'The Wheel of Time,' streaming, Amazon Prime

NEW YORK (CNS) -- "The Wheel of Time" moves, unfortunately, at a snail's pace in a ponderous new fantasy series overstuffed with familiar-looking wizards, warriors and monsters.

Three of the series' eight episodes are streaming now on Amazon Prime. Remaining installments will be available each Friday through Dec. 24.

Based on the novels by Robert Jordan, the narrative falls somewhere between J.R.R. Tolkien's "The Lord of the Rings" and George R.R. Martin's "A Game of Thrones." The problem does not lie in the cinematography, which is lush and dazzling, the attractive cast, or the impressive costumes and sets.

Rather, the program's team of writers get bogged down in their complex task of exposition, testing viewers' patience. Moreover, those unfamiliar with the Jordan canon will need a handbook and a pronunciation guide to keep track of a dizzying array of characters and plot lines.

At the heart of this morass is Moiraine Damodred (Rosamund Pike). She's a formidable member of the Aes Sedai ("Servants of All"), an exclusively female organization whose members wield a spiritual power akin to that of the Jedi Knights in the "Star Wars" universe.

Women rule in this fantasy world, for most men went mad eons ago when their leader, called Dragon, lost control of something called the One Power and tore the kingdom apart. Now, Moiraine is convinced that the long-dead Dragon has been reincarnated and can be conditioned to assume power again and defeat a brand-new threat, aptly called the Dark One, who is "waking."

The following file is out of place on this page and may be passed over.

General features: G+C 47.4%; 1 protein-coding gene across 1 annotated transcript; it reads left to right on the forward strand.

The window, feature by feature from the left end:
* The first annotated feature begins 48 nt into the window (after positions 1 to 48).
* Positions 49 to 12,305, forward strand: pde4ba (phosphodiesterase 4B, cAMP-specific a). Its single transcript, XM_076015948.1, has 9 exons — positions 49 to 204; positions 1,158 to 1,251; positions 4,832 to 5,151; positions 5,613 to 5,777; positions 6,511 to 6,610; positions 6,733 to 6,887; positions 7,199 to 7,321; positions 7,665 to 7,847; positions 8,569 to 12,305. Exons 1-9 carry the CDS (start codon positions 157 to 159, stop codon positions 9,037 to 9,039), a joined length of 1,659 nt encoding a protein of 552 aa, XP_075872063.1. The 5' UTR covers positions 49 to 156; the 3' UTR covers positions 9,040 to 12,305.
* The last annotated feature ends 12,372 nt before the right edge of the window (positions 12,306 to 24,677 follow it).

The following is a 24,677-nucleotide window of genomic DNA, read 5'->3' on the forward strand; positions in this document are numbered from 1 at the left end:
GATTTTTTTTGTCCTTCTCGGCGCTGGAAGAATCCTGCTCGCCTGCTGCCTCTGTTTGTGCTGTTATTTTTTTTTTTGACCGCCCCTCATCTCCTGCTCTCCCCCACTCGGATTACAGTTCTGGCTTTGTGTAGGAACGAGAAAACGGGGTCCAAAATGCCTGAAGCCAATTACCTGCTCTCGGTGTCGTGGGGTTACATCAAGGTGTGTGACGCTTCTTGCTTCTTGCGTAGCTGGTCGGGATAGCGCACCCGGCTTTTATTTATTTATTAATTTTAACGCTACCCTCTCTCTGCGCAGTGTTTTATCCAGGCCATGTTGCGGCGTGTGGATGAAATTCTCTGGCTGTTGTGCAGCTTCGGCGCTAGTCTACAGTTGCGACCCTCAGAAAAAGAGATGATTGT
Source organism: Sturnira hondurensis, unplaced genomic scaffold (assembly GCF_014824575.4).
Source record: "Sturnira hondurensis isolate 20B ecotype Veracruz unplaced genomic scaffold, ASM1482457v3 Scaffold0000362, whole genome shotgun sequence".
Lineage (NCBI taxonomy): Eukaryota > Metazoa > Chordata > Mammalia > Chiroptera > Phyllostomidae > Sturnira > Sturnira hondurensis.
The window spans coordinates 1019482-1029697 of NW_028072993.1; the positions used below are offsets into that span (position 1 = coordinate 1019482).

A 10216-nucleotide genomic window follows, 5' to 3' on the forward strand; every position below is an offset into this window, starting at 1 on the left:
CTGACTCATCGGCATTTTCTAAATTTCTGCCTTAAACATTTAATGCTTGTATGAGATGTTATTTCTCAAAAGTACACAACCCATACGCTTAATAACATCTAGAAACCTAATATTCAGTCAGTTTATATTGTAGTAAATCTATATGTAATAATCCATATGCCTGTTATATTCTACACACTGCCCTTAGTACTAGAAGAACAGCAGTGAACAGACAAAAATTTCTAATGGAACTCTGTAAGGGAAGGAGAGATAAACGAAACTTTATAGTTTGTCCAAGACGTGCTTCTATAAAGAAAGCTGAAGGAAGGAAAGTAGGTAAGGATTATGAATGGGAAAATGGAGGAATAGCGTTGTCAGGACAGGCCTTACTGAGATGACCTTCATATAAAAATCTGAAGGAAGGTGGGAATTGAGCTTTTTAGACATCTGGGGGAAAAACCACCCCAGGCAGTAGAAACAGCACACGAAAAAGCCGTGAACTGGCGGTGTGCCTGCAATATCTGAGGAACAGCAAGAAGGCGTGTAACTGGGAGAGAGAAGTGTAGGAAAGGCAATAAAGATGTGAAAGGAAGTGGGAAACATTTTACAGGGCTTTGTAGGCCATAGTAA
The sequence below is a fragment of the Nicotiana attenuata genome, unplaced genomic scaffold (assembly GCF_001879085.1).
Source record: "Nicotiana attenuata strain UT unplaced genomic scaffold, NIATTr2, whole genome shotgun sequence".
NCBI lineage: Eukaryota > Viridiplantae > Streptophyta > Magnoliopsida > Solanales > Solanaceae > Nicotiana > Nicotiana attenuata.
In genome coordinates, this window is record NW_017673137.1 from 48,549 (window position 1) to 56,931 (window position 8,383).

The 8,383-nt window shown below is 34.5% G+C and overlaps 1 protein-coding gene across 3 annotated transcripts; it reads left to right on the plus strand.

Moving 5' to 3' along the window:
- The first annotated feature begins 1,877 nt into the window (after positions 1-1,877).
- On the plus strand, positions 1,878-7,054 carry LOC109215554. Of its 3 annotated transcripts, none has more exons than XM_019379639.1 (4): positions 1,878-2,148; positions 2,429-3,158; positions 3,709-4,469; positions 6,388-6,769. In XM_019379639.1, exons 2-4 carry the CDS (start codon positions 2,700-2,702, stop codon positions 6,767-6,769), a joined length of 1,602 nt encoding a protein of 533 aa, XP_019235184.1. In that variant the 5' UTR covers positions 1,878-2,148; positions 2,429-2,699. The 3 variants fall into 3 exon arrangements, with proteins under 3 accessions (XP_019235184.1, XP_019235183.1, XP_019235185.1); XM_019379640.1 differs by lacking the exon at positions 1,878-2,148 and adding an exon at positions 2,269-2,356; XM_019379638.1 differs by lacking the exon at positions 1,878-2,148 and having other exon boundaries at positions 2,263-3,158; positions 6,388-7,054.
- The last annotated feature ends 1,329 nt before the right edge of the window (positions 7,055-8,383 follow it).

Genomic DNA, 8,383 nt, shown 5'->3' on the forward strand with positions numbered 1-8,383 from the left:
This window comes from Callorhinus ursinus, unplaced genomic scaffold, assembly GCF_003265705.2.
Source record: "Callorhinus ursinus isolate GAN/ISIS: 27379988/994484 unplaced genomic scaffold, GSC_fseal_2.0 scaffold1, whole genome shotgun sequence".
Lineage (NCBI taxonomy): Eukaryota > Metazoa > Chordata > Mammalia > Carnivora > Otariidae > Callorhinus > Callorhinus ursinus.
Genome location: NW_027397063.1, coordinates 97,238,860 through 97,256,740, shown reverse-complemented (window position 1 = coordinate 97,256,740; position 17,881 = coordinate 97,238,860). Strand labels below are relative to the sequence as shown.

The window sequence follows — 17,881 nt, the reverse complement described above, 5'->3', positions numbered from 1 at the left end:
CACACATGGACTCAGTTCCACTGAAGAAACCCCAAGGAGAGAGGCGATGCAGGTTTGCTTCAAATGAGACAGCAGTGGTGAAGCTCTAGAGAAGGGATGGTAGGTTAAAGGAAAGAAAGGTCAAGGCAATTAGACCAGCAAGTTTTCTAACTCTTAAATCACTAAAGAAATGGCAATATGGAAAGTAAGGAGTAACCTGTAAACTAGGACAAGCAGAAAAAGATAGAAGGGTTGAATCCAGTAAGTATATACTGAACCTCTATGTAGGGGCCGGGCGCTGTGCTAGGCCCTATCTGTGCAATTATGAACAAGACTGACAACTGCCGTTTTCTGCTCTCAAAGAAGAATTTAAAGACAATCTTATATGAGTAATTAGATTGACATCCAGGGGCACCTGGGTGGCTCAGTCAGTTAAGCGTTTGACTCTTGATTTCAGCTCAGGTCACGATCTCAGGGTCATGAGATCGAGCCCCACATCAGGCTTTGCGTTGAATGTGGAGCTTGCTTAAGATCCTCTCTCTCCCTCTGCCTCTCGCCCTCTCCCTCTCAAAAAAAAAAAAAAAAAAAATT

Dragon 2.0 would be about 21 years old. So Moiraine and her trusty butler, Lan Mandragoran (Daniel Henney) -- there are still a few good men around -- embark on a quest for likely candidates.

Four plucky young adults fit the profile, three men and one woman. There's handsome shepherd Rand al'Thor (Josha Stradowski), village healer Egwene al'Vere (Madeleine Madden) -- with whom Rand is in love -- hunky blacksmith Perrin Aybara (Marcus Rutherford) and hipster dude Mat Cauthon (Barney Harris).

If this sounds like a quartet of hobbits setting out on a perilous journey with the help of a wise wizard, you're on the right track, but in the wrong story. The journey to the White Tower, seat of Aes Sedai power, is long and arduous, and our group is not only chased by the Dark One's gruesome minions, called Trollocs (think Tolkien's Orcs), but by bloodthirsty wolves as well.

As "The Wheel of Time" grinds on, the expected gratuitous elements of a contemporary fantasy show put in their unwelcome appearance. Here they include sex, nudity, gory violence and even cannibalism.

"I didn't choose this path, but I will follow it," Moiraine proclaims. Only the hardiest TV fans should steel themselves to accompany her.

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McAleer is a guest reviewer for Catholic News Service.